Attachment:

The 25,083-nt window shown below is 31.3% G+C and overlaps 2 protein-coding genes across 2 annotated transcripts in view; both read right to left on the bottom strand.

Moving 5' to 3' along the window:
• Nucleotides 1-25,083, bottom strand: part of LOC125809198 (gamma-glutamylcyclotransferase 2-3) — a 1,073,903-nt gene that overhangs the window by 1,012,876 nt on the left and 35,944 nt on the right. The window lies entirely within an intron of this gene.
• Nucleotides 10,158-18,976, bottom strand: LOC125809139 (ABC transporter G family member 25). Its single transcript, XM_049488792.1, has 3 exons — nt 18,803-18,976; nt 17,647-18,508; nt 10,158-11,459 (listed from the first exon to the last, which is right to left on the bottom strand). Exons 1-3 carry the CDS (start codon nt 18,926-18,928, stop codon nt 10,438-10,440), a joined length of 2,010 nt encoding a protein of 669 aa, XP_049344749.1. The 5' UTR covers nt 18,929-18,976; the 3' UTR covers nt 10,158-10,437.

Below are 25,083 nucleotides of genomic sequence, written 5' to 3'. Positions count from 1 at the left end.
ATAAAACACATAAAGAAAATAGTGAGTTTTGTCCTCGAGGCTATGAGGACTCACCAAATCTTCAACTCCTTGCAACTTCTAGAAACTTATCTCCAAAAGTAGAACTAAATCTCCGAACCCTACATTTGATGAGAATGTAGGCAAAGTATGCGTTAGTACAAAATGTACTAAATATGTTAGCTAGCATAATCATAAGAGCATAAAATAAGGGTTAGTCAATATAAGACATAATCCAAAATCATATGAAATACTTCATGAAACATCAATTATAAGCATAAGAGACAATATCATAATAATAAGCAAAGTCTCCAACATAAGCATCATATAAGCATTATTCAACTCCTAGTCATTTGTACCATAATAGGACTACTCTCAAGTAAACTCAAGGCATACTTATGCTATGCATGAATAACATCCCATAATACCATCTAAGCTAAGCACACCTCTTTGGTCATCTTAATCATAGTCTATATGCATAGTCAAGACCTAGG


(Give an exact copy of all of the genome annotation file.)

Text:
The 25,083-nt window shown below is 31.3% G+C and overlaps 2 protein-coding genes across 2 annotated transcripts in view; both read right to left on the bottom strand.

Moving 5' to 3' along the window:
• Nucleotides 1-25,083, bottom strand: part of LOC125809198 (gamma-glutamylcyclotransferase 2-3) — a 1,073,903-nt gene that overhangs the window by 1,012,876 nt on the left and 35,944 nt on the right. The window lies entirely within an intron of this gene.
• Nucleotides 10,158-18,976, bottom strand: LOC125809139 (ABC transporter G family member 25). Its single transcript, XM_049488792.1, has 3 exons — nt 18,803-18,976; nt 17,647-18,508; nt 10,158-11,459 (listed from the first exon to the last, which is right to left on the bottom strand). Exons 1-3 carry the CDS (start codon nt 18,926-18,928, stop codon nt 10,438-10,440), a joined length of 2,010 nt encoding a protein of 669 aa, XP_049344749.1. The 5' UTR covers nt 18,929-18,976; the 3' UTR covers nt 10,158-10,437.

Below are 25,083 nucleotides of genomic sequence, written 5' to 3'. Positions count from 1 at the left end.
ATAAAACACATAAAGAAAATAGTGAGTTTTGTCCTCGAGGCTATGAGGACTCACCAAATCTTCAACTCCTTGCAACTTCTAGAAACTTATCTCCAAAAGTAGAACTAAATCTCCGAACCCTACATTTGATGAGAATGTAGGCAAAGTATGCGTTAGTACAAAATGTACTAAATATGTTAGCTAGCATAATCATAAGAGCATAAAATAAGGGTTAGTCAATATAAGACATAATCCAAAATCATATGAAATACTTCATGAAACATCAATTATAAGCATAAGAGACAATATCATAATAATAAGCAAAGTCTCCAACATAAGCATCATATAAGCATTATTCAACTCCTAGTCATTTGTACCATAATAGGACTACTCTCAAGTAAACTCAAGGCATACTTATGCTATGCATGAATAACATCCCATAATACCATCTAAGCTAAGCACACCTCTTTGGTCATCTTAATCATAGTCTATATGCATAGTCAAGACCTAGG